On top of a slimmer wand that fits into small hands more comfortably, the IN3900 projectors have enhanced audio that can be used as a public address system in the classroom and it now comes with WizTeach interacti20100616.InFocus.305_CMYKb_jpg[1]ve software. The spec sheet reads like a dream come true for teachersa nd administrators. Both the IN3914 (XGA resolution) or the IN3916 (WXGA resolution) use the latest digital light processing engine and can be mounted as close as 3 feet away from the wall and still create a 60-inch image.

Both work with PCs, Macs and Linux computers, and come with a five-year warranty; the lamp is covered for six months. The IN3916 adds innovative networking software so that any connected computer in the room can be projected on the screen or even up to four at once. The projectors will cost $1,425 and $1,225 for the IN3916 and IN3914, respectively. 

An Open Book

Entourage One of the problems, as I see it, with early eBook readers is that they are single page tablets that are too removed from what a book looks and feels like. The $539 enTourage eDGE breaks new ground with a two page eBook that has a pair of 9.7-inch screens. The one on the left is a monochrome e-paper display while the one on the left is a color touchscreen. Available in five colors, the book can work with 200,000 downloadable volumes as well as more than 1,000 textbooks published by the University of Chicago.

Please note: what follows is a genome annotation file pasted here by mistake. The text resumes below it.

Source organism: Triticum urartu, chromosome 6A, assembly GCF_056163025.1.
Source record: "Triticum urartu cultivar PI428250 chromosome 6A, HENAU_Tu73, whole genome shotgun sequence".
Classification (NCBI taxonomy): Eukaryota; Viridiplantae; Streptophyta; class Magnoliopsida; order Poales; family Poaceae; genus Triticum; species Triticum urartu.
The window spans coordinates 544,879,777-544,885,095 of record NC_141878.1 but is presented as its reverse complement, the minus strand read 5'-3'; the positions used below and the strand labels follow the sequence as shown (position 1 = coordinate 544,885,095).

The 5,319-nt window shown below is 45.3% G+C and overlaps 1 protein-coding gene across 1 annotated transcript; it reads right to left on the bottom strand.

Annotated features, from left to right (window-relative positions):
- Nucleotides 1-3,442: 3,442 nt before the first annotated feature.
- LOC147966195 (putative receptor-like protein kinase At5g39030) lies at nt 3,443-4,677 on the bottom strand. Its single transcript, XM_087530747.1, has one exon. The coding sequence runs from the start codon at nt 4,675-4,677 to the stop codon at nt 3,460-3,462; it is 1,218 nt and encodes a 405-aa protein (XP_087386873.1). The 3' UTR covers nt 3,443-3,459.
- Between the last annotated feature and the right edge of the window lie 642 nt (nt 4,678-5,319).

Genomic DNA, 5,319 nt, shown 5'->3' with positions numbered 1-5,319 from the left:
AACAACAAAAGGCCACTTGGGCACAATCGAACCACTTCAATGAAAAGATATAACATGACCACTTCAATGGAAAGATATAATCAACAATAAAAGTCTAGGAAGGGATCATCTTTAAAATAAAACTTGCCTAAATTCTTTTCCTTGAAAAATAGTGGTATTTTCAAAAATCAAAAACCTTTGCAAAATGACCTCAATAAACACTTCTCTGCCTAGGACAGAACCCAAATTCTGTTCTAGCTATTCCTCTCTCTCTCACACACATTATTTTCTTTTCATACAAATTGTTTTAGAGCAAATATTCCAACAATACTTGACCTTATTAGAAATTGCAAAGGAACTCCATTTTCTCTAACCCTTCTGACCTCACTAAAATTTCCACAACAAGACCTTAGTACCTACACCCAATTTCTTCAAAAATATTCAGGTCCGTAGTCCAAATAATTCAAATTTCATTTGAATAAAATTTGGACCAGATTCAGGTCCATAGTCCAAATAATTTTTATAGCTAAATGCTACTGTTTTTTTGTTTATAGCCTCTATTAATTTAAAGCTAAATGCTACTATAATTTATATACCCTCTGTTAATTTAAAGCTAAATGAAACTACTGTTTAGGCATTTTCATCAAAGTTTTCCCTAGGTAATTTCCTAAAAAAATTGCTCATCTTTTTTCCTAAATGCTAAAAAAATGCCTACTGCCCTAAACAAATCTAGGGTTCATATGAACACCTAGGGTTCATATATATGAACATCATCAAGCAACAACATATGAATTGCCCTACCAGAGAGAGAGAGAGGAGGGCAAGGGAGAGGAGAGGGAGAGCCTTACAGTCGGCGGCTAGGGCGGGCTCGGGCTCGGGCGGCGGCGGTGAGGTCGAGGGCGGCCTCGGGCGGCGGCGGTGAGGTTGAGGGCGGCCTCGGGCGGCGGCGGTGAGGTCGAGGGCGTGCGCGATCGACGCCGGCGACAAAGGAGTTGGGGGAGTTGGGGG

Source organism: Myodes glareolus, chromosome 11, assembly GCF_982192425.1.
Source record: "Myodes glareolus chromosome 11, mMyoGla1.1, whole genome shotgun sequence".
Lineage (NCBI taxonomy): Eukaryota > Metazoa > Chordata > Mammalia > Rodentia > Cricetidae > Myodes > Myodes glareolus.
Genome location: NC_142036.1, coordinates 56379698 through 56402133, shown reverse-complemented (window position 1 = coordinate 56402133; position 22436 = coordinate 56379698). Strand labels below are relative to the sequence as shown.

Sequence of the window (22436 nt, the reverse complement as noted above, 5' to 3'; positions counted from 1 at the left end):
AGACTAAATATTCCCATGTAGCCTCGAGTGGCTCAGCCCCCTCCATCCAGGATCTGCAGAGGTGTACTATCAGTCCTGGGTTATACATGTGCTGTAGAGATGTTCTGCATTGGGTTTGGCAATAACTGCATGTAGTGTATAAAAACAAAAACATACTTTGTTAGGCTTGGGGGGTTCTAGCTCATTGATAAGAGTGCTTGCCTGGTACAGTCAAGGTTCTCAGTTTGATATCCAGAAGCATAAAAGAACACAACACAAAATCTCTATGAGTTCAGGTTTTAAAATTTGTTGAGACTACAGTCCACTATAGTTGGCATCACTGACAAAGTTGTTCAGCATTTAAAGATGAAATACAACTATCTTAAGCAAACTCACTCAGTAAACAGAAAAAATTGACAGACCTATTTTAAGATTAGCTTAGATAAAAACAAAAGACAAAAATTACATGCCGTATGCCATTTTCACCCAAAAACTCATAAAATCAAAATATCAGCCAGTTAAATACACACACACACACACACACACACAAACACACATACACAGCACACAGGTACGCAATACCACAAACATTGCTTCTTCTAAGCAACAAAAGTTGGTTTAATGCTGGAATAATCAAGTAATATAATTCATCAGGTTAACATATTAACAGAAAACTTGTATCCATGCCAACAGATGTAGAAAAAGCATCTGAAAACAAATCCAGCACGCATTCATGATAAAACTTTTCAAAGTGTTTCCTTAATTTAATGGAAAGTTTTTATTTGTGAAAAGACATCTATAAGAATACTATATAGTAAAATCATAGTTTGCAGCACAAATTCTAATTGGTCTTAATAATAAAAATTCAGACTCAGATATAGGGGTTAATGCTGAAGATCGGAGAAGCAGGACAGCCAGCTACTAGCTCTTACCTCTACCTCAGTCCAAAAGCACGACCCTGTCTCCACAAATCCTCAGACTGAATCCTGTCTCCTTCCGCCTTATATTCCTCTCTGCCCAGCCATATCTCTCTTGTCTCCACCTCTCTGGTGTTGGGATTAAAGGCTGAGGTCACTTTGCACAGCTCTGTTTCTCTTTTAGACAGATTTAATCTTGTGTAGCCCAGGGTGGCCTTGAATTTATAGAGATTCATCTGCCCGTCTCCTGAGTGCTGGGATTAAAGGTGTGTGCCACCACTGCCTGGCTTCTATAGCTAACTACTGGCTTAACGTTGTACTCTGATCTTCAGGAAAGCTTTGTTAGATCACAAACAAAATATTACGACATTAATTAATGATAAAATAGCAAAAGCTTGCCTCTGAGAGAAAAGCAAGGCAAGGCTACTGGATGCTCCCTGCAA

Freebee Friday: Greening Up the Classroom

World of green Want to make your classroom a greener place to teach but there’s no cash to do it World of Green will give away $250 of eco gear to do it. Just submit anapplication before September 2, 2010. It’s too late for most schools to get the class involved but it’s a nice classroom activity. Tell the people at World of Green why recycling, reducing and reusing are important concepts. The winner will get $250 of earth-friendly products, from soy inks and sugar cane paper to tree-free pencils.